F1 2011 Xbox 360 Review

14th October 2011 - F1 2011, the sequel to F1 2010 (oho, I did some digging here!) is a sports-style game. It's not really about being an ambassador to those uninterested in racing or Formula One, and it's definitely not interested in introducing people to games. But these aren't necessarily drawbacks, as games like Skate pulled off the trick to really drawing in the enthusiasts – so what about F1 2011? Let's have a look...



Gameplay is, to put it bluntly; brutal. Even on the Medium setting, I was really pushed hard to get into the podium positions in the early races, and I'm no racing game slouch. This, however, does create a sense of immersion rare in today's racing games. We’ve become too used to Forza and Need for Speed, where the hardest races are still possible to ace.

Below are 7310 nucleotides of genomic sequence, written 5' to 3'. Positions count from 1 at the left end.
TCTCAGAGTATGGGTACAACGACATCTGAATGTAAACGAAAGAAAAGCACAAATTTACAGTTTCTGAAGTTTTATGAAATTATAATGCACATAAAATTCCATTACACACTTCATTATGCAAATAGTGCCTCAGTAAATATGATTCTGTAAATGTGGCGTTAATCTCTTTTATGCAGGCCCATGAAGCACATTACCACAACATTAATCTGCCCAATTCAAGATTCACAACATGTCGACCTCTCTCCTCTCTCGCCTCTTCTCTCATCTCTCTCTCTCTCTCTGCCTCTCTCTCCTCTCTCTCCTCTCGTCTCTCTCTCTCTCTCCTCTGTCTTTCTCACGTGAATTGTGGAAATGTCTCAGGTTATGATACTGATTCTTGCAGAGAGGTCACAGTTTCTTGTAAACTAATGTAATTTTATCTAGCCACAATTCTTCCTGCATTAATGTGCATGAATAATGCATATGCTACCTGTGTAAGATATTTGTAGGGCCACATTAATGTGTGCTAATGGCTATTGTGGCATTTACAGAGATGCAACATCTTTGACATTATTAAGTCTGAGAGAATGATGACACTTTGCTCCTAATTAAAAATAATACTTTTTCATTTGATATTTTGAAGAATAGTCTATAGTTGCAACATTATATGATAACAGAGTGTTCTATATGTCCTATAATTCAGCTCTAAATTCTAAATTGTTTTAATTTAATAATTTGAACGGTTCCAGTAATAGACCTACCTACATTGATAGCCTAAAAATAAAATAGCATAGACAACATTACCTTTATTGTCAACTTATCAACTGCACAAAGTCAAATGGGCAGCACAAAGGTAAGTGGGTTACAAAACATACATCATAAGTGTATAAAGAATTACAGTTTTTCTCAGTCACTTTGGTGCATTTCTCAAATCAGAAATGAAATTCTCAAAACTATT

F1 2011 makes it clear from the outset that you'll win some, you'll lose some, but you will always just have to do your best, no matter the situation. This, along with the high level of strategy in the gameplay, really does give a sense that you have to use everything at your disposal and every possible way to get an edge on the competition, just to be competitive. Just like the real thing.

The handling and feel of the cars has also been improved since F1 2010, with cars feeling a bit more planted and predictable, and the weight of all the aerodynamics pushing the car down at high speed does come through to you, which is definitely an improvement in itself.